‘Sons of Anarchy’ Season 6 Gets Online Aftershow, ‘Anarchy Afterword’

Published 2 years ago by

Charlie Hunnam in Sons of Anarchy Jai Obtenu Cette Sons of Anarchy Season 6 Gets Online Aftershow, Anarchy Afterword

Following the success of both The Talking Dead (a Walking Dead post-game show) and Talking Bad (which breaks down every episode of Breaking Bad), FX has decided to launch their own entry into the after-show fray, announcing today that Anarchy Afterword will follow select episodes of Sons of Anarchy during its sixth season.

Unlike AMC’s twin “Talking” talk shows, Anarchy Afterword won’t be hosted by Chris Hardwick and it won’t be on television. Instead, FX tapped writer and frequent Chelsea Lately roundtable participant Chris Franjola to host the show, which will stream on FX’s website.

Fans of TNT’s Falling Skies will recall that series got its own online post-show last season with Second Watch, wherein actor and nerd royal Will Wheaton conducted interviews with the Falling Skies‘ cast and crew following every episode of the sci-fi show.

Anarchy Afterword looks to follow a similar format, though each episode will be 30 minutes long (Second Watch episodes come in at half that) and, according to THR, the after-show will follow this season’s premiere, 5th episode and season finale.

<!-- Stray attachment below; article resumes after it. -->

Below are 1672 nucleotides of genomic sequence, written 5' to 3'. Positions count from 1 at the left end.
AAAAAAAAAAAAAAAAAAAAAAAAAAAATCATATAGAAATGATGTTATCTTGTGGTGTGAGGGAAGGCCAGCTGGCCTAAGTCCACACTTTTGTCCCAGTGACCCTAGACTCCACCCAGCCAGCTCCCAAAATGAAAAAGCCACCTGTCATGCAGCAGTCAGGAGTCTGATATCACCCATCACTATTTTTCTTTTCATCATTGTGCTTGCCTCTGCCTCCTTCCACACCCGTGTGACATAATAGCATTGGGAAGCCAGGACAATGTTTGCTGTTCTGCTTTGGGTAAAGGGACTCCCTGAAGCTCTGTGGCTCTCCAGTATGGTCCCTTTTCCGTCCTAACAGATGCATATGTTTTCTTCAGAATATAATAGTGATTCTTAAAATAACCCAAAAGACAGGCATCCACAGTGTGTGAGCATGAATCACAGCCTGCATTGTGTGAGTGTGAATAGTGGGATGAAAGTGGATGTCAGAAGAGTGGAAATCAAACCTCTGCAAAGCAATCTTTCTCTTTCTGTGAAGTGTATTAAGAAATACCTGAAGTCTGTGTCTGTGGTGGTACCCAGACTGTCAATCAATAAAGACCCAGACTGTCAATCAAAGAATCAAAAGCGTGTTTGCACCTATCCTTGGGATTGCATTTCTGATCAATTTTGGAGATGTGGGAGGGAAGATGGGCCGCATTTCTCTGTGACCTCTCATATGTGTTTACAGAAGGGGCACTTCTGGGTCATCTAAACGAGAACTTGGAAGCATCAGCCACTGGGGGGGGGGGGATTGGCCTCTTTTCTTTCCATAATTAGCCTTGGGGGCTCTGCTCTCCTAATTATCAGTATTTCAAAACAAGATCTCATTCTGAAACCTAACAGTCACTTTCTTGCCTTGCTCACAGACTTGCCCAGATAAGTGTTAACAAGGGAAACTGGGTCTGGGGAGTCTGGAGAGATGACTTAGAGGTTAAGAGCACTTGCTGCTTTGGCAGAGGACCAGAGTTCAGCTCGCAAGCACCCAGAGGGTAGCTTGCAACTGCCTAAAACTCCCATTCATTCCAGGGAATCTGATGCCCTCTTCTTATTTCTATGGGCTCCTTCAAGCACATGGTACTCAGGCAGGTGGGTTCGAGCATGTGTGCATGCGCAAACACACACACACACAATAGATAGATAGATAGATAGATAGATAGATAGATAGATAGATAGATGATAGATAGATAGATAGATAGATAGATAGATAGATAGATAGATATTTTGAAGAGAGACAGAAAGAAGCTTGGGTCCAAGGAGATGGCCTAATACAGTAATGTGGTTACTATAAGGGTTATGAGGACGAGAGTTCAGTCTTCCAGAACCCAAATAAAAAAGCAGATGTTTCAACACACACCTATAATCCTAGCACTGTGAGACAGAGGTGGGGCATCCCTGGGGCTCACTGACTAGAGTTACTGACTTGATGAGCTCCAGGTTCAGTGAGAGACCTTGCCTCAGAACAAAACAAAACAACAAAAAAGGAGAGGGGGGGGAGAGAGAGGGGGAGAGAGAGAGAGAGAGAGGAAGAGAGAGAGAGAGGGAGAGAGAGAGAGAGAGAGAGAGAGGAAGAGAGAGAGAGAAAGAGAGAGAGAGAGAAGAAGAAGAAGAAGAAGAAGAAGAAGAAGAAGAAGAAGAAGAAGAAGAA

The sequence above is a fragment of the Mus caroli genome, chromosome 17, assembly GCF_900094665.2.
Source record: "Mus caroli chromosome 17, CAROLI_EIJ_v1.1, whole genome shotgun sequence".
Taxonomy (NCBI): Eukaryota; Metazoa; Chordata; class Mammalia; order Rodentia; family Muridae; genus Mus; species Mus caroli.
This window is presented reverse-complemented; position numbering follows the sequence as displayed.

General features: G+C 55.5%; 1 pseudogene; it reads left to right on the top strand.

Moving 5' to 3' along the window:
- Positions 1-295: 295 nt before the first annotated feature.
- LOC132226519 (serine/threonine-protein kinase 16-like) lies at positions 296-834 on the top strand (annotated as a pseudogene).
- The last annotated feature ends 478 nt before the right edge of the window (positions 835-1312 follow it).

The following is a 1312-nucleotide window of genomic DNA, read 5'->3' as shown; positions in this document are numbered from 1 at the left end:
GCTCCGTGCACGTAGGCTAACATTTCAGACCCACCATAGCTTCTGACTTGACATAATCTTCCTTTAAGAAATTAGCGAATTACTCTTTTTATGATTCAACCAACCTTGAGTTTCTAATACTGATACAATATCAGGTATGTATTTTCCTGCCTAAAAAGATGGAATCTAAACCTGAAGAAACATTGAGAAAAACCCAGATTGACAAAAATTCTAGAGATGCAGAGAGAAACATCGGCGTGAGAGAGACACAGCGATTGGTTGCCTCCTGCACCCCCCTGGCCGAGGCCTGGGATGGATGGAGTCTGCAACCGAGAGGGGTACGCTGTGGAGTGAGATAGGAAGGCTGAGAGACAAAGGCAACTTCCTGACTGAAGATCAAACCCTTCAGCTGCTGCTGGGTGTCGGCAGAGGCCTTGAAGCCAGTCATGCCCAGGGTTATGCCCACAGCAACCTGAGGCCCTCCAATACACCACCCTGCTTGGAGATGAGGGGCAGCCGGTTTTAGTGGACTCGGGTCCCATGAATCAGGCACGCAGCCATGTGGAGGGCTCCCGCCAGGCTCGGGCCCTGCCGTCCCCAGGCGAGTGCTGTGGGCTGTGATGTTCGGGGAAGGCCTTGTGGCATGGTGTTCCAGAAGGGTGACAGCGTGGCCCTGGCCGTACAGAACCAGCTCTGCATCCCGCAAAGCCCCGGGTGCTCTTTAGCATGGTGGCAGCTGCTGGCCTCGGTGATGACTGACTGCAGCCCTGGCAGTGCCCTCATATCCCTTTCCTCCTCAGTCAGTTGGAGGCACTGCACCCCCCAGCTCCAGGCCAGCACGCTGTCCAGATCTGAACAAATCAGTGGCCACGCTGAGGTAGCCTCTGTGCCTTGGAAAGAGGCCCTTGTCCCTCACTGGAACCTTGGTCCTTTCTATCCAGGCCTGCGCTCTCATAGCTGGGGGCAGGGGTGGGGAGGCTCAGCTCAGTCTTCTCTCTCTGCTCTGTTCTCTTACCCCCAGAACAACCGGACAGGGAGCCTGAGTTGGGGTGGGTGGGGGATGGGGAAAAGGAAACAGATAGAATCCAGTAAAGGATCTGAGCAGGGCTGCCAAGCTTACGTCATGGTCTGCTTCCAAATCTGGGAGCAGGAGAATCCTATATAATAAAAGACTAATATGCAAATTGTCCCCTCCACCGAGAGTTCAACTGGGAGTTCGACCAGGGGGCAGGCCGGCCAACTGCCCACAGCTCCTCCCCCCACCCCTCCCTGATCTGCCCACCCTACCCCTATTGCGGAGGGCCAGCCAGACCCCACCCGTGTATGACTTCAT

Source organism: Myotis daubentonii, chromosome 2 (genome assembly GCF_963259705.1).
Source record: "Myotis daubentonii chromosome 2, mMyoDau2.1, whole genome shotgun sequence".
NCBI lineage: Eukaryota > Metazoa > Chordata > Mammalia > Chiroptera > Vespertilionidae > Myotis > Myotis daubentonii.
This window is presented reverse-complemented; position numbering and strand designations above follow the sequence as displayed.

Showrunner Kurt Sutter is the only confirmed participant aside from Franjola right now, but the show will also feature interviews with assorted other guests who both come from and revere the world of Anarchy. It’s also possible that this could represent a trial balloon for more of this kind of thing from FX, whose CEO recently indicated that there might be an interest in an American Horror Story post-show.

chris hardwick comedy central Sons of Anarchy Season 6 Gets Online Aftershow, Anarchy Afterword

The question is: is there value in this kind of programming?

Some will doubtlessly shout out yes, and perhaps they enjoy hearing a bit of insight from show creators and celebrity super-fans, but it’s also important to remember that these are, at their heart, promotional vehicles for these very valuable properties. That means that, while entertaining, these shows are not likely built to tug at loose narrative threads, question bizarre character choices, or get much real information out of guests who tend to either fawn all over the subject shows or, in the case of those affiliated with the shows themselves, say a lot without saying… a lot.

If that’s what you’re looking for, then this growing trend is good news for you. If, however, you are looking for a bit of deconstruction and analysis, though, high caliber reviews, journalist led interviews, podcasts, and the comment threads that live beneath them may offer a better – albeit less shiny and celebrity filled – alternative for you to get your fix.

Regardless of which avenue you drive down, though, it’s hard to deny that there is an abundance of good TV talk going on right now in many forms and that means that there is never a moment where we can’t step into the debate and ponder what on earth is going to happen next on any number of buzzed about shows.


Anarchy Afterword will premiere on FXNetworks.com on September 10th, following the east coast airing of the Sons of Anarchy season premiere.

Source: THR

Follow Jason Tabrys on Twitter @jtabrys